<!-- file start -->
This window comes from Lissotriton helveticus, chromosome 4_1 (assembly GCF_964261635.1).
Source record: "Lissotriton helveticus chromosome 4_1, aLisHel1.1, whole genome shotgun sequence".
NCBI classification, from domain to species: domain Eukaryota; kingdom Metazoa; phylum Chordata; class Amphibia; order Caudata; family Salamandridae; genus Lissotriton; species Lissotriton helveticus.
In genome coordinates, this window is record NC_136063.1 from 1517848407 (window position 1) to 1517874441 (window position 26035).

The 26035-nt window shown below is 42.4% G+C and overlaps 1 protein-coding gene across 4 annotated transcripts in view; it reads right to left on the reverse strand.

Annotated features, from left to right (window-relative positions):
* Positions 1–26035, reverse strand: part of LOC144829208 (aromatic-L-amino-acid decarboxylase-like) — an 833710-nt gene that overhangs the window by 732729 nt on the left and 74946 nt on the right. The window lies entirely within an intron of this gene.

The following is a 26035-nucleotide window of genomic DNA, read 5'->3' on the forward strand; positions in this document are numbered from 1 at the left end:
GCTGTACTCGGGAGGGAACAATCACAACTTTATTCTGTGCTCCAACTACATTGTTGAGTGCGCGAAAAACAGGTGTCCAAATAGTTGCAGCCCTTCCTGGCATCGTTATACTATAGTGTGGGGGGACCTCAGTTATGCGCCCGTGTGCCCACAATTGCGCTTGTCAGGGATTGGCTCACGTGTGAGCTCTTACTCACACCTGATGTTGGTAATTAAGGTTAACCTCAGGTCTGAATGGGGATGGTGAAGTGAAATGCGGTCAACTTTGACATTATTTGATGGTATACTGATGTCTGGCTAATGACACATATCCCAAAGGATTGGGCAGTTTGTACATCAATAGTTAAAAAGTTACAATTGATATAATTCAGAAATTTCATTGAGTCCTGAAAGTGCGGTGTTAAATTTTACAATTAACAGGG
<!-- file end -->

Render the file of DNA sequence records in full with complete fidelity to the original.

This window comes from Lissotriton helveticus, chromosome 4_1 (assembly GCF_964261635.1).
Source record: "Lissotriton helveticus chromosome 4_1, aLisHel1.1, whole genome shotgun sequence".
NCBI classification, from domain to species: domain Eukaryota; kingdom Metazoa; phylum Chordata; class Amphibia; order Caudata; family Salamandridae; genus Lissotriton; species Lissotriton helveticus.
In genome coordinates, this window is record NC_136063.1 from 1517848407 (window position 1) to 1517874441 (window position 26035).

The 26035-nt window shown below is 42.4% G+C and overlaps 1 protein-coding gene across 4 annotated transcripts in view; it reads right to left on the reverse strand.

Annotated features, from left to right (window-relative positions):
* Positions 1–26035, reverse strand: part of LOC144829208 (aromatic-L-amino-acid decarboxylase-like) — an 833710-nt gene that overhangs the window by 732729 nt on the left and 74946 nt on the right. The window lies entirely within an intron of this gene.

The following is a 26035-nucleotide window of genomic DNA, read 5'->3' on the forward strand; positions in this document are numbered from 1 at the left end:
GCTGTACTCGGGAGGGAACAATCACAACTTTATTCTGTGCTCCAACTACATTGTTGAGTGCGCGAAAAACAGGTGTCCAAATAGTTGCAGCCCTTCCTGGCATCGTTATACTATAGTGTGGGGGGACCTCAGTTATGCGCCCGTGTGCCCACAATTGCGCTTGTCAGGGATTGGCTCACGTGTGAGCTCTTACTCACACCTGATGTTGGTAATTAAGGTTAACCTCAGGTCTGAATGGGGATGGTGAAGTGAAATGCGGTCAACTTTGACATTATTTGATGGTATACTGATGTCTGGCTAATGACACATATCCCAAAGGATTGGGCAGTTTGTACATCAATAGTTAAAAAGTTACAATTGATATAATTCAGAAATTTCATTGAGTCCTGAAAGTGCGGTGTTAAATTTTACAATTAACAGGG